"The blues has always been the traditional underpinning of all American pop," says John Hammond via telephone from his Phoenix hotel room. Hammond has been playing traditional folk-blues for more than 40 years. He's now reaching even deeper, teaming with Tom Waits, whose oddball-troubadour Americana underpins the blues.
Hammond's latest album, the Waits-produced Wicked Smile (Virgin), is a salacious collection of 12 Waits idiosyncrasies like "Heartattack And Vine," "Big Black Mariah," and "Shore Leave."
Waits was slated to produce the album, but Wicked Smile was not originally intended to have virtually all Waits-penned material.
"One song just led to another, then another, then another," he says. "We recorded 20 songs in five days. It just flowed." Some knuckleheads have called this venture daring. But it makes perfect sense. Hammond and Waits are both living the culture they long to perpetuate.
"Because of my connection with Tom, my friendship and admiration for him, it was an inspiring time," he says. "It opened me up in a whole lot of ways to other material than what I'd done previously."
Coming from music biz royalty (his father, John Hammond, Sr, was responsible for discovering Bennie Goodman, Count Basie, Billie Holiday, Robert Johnson, Bessie Smith, Bob Dylan, Bruce Springsteen, etc...), Hammond is known primarily for acoustic, foot-stompin', harp-honkin', one-man blues. He has championed the sound and its icons since 1962, with the release of his first self-titled Vanguard recording at age 22.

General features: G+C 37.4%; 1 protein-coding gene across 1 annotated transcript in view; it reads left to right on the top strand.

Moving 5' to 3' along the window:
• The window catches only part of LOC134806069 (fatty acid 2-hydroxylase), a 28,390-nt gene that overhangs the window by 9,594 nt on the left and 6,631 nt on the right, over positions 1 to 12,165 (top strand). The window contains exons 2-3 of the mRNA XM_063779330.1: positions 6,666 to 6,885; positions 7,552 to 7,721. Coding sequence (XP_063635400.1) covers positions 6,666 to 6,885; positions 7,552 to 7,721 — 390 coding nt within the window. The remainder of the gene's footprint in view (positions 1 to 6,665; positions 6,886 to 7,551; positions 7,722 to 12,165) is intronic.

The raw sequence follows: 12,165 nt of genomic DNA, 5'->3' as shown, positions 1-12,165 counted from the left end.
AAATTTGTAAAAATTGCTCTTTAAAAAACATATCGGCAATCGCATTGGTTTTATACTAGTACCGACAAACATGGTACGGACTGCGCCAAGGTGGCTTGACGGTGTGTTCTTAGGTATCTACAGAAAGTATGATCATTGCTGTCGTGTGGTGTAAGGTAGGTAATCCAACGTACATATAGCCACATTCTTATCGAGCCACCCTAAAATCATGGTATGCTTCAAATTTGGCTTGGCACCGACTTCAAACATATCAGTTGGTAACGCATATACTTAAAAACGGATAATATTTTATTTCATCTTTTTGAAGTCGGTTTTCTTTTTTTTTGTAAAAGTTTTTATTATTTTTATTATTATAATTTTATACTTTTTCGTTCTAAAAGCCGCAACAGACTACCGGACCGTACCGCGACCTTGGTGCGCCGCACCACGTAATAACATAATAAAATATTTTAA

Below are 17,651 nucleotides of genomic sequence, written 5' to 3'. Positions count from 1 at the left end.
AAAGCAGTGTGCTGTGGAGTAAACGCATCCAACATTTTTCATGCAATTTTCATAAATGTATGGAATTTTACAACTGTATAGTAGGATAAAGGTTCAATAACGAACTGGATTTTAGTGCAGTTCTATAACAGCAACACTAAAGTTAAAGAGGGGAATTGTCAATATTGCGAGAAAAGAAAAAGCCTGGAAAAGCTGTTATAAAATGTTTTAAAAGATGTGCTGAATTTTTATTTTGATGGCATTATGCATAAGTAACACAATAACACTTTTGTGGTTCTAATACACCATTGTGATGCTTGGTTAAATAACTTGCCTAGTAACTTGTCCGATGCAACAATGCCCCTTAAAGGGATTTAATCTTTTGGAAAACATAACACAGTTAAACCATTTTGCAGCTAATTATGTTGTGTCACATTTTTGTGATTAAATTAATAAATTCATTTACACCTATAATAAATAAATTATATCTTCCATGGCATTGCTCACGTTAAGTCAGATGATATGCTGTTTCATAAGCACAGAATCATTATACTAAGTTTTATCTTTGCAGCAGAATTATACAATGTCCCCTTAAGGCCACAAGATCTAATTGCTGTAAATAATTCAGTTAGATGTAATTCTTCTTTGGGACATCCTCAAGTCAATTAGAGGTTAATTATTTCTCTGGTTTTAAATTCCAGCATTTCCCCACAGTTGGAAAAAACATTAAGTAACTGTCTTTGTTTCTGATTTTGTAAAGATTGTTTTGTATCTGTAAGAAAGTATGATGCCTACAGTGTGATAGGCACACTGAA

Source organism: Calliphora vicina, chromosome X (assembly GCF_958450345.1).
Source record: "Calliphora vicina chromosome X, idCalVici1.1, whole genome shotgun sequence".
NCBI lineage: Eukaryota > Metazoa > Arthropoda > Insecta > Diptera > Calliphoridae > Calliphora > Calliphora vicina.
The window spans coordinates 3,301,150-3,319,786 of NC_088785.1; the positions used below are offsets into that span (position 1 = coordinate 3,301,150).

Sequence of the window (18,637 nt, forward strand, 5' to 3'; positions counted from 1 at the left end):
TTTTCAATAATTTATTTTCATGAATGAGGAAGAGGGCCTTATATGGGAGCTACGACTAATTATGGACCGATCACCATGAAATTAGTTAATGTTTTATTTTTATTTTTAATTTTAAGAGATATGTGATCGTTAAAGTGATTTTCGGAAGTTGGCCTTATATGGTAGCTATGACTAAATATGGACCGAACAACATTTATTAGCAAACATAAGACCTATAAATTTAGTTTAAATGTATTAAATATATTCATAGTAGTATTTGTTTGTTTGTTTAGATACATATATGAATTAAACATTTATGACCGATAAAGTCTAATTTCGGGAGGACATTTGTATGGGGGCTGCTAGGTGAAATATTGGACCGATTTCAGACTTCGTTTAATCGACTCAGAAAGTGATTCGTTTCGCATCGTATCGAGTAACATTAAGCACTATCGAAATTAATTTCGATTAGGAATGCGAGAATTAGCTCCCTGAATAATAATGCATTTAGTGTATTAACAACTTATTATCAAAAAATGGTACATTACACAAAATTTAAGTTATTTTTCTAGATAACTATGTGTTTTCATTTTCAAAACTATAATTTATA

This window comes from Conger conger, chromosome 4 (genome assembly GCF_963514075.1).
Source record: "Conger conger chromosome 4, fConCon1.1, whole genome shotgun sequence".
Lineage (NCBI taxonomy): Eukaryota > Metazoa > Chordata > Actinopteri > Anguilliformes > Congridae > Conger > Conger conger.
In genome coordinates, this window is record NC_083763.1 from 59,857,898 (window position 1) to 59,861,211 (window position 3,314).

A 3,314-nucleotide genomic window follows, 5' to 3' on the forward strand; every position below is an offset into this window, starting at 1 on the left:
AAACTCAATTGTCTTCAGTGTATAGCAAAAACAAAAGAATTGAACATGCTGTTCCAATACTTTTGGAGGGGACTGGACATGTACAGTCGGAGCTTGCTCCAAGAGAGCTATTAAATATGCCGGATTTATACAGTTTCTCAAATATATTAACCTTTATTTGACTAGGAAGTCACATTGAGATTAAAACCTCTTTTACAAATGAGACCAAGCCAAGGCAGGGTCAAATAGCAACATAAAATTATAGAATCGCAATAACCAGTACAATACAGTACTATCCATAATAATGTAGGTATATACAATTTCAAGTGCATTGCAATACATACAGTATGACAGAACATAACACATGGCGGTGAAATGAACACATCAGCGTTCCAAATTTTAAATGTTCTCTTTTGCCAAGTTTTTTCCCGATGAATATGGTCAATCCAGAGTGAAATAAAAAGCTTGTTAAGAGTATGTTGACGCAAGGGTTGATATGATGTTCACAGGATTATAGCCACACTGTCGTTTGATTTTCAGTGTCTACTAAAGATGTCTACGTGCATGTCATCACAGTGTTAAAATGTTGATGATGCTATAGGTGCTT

"I was a blues fan from my early teens," he says. "At 18 I bought my first guitar and by 19 was playing professionally. It was a wave surging inside me and it finally came out."
Hammond's elbow rubbing at this time was like seeing the face of God. "I was on shows with everybody," he says. "Muddy Waters, Howlin' Wolf, Willie Dixon, Son House." Jimi Hendrix was discovered while playing in Hammond's band at the Café Au Go Go in Greenwich Village.
Hammond is trekking the globe with a "stripped to the basics" trio, playing acoustically and electrically, and has begun working regularly with a five-piece group. Though flying solo seems to be his forte, he enjoys a few more cooks in the kitchen every now and then.
"It's always an adventure with a trio," he says.
John Hammond plays Saturday, November 9, at Milestones, 170 East Avenue, at 9 p.m. Tix: $15.50-$20. 325-6490.